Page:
A Lovely Oil on Panel Painting Of Venice By Malfroy, under his Pseudonym of Ziller.
Treated with extraordinary dexterity, this view of Venice brings together two legendary monuments, the Campanile of St Mark’s Square in the center and the Basilica of Santa Maria della Salute on the left.
On the right a fervent activity enlivens the wharfs, mixing gondolas and sailing ships with colored sails, while a ship, sails inflated by the wind, is already moving away from the shore.
The water of the lagoon reflects multicolored shimmering reflections, as if to better mirror the incessant activity of the boatmen.
The luminosity of a late day colors the sky and the clouds in a range of shades from pink to purple.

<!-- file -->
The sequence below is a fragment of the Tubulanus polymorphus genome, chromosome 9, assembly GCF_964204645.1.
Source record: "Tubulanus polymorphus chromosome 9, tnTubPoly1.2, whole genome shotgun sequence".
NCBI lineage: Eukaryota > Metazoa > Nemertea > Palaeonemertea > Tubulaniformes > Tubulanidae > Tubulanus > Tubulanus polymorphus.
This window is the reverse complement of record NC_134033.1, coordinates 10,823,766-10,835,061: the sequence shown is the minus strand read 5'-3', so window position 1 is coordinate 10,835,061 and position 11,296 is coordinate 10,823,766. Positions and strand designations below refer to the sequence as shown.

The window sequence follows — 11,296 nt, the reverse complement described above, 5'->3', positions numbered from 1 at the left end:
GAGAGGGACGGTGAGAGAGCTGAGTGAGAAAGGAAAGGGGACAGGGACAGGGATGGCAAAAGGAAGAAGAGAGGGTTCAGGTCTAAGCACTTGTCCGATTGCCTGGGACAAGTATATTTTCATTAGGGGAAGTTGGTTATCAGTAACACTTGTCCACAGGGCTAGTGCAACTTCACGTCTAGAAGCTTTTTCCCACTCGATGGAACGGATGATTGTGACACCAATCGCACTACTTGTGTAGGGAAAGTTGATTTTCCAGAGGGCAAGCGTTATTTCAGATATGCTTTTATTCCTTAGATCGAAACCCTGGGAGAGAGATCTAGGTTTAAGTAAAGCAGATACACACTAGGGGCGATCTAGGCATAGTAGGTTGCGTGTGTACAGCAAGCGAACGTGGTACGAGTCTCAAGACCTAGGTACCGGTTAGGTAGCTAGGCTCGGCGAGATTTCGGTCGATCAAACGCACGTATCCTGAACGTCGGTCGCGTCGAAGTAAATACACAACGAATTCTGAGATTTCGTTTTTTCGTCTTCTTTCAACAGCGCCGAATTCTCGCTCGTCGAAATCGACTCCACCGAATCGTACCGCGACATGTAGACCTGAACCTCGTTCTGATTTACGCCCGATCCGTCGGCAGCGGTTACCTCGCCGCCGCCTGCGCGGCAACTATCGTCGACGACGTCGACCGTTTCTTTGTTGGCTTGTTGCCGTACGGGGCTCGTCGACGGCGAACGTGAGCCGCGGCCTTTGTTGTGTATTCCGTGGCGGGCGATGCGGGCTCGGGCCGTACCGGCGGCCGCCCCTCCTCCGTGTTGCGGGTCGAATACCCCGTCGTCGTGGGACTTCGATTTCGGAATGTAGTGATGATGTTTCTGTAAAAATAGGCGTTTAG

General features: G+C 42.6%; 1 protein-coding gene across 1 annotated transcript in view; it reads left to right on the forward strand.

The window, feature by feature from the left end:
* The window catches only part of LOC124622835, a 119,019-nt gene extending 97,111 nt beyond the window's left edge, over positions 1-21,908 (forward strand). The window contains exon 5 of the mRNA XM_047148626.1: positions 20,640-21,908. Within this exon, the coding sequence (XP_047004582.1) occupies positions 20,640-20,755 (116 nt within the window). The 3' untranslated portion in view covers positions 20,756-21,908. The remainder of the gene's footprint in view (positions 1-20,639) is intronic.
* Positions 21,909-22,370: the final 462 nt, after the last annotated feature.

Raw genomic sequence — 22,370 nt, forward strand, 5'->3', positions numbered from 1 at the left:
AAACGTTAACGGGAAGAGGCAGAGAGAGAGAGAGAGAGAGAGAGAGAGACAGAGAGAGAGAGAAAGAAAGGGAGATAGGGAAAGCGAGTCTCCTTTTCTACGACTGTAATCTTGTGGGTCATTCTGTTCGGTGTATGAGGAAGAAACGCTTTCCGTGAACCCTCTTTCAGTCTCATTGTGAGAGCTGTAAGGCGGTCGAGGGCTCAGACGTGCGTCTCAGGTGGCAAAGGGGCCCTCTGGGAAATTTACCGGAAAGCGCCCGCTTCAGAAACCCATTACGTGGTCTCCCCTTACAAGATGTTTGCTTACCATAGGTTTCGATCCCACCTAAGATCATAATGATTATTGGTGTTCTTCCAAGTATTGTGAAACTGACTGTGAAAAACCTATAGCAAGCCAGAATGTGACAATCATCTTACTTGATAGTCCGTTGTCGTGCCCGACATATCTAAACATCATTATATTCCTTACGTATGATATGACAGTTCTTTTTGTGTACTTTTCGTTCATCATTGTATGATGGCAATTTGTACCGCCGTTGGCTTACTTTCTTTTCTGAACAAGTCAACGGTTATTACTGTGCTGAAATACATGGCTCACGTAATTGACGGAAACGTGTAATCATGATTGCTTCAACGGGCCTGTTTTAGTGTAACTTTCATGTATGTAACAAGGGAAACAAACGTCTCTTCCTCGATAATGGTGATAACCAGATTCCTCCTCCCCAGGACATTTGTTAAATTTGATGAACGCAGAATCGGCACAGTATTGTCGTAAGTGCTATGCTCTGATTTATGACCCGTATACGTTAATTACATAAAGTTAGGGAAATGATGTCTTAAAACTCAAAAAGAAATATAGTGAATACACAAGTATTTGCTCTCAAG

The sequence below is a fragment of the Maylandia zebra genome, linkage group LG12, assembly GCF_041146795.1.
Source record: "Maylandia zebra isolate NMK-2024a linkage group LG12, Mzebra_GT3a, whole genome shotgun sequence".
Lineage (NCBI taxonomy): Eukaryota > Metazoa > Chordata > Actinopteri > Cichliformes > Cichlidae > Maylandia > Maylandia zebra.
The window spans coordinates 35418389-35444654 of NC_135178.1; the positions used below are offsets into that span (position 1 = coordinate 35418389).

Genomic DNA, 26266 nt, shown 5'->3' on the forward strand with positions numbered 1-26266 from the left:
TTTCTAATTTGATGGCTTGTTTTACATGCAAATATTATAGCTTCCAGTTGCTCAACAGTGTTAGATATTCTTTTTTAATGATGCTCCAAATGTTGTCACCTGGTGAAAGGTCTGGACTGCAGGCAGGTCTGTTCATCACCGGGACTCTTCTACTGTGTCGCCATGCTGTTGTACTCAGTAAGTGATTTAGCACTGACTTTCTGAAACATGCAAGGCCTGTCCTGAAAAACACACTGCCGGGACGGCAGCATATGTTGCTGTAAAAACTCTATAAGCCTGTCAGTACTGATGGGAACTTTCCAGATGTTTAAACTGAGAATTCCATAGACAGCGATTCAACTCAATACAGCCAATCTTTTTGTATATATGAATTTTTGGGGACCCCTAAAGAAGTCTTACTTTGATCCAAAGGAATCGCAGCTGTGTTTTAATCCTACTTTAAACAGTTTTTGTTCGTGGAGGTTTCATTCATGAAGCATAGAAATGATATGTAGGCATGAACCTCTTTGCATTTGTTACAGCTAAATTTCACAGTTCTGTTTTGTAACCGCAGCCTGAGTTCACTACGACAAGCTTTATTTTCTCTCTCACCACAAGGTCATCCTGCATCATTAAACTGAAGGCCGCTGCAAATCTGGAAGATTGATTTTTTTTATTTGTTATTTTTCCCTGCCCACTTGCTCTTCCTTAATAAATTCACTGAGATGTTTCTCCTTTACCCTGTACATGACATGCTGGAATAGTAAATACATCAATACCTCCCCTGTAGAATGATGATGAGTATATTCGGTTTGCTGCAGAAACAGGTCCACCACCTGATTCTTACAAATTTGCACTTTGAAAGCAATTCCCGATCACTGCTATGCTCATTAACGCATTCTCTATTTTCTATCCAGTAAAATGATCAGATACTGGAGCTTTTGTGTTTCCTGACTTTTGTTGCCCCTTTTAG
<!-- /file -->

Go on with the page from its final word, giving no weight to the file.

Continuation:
The artist used the warmest colors of his palette to capture the warm tones of the “City of the Doges”.
Henry Malfroy was born in 1895 in Martigues near Marseille. He studied at the Beaux Arts in Paris after starting out with his father Charles Malfroy, with whom he is often confused.
Using a technique quite close to impressionism, his paintings are imbued with great sensitivity and infinite poetry, sometimes reminiscent of those of Ziem.
He exhibited regularly in Paris, at the Salon des Artistes Français and the Salon des Indépendants until 1934.
A member of the Resistance during the Second World War, he was arrested and transferred to the Buchenwald concentration camp where he died in deportation in 1944.
A work of exquisite beauty, this painting stands in testimony of a painter who died too young.
His work can be found in the Museum of Toulon and Carnavalet Museum in Paris.
The Canvas measures 14 1/4 inches high x 21 1/4 inches wide
The Frame measures 21 inches high x 27 1/2 inches wide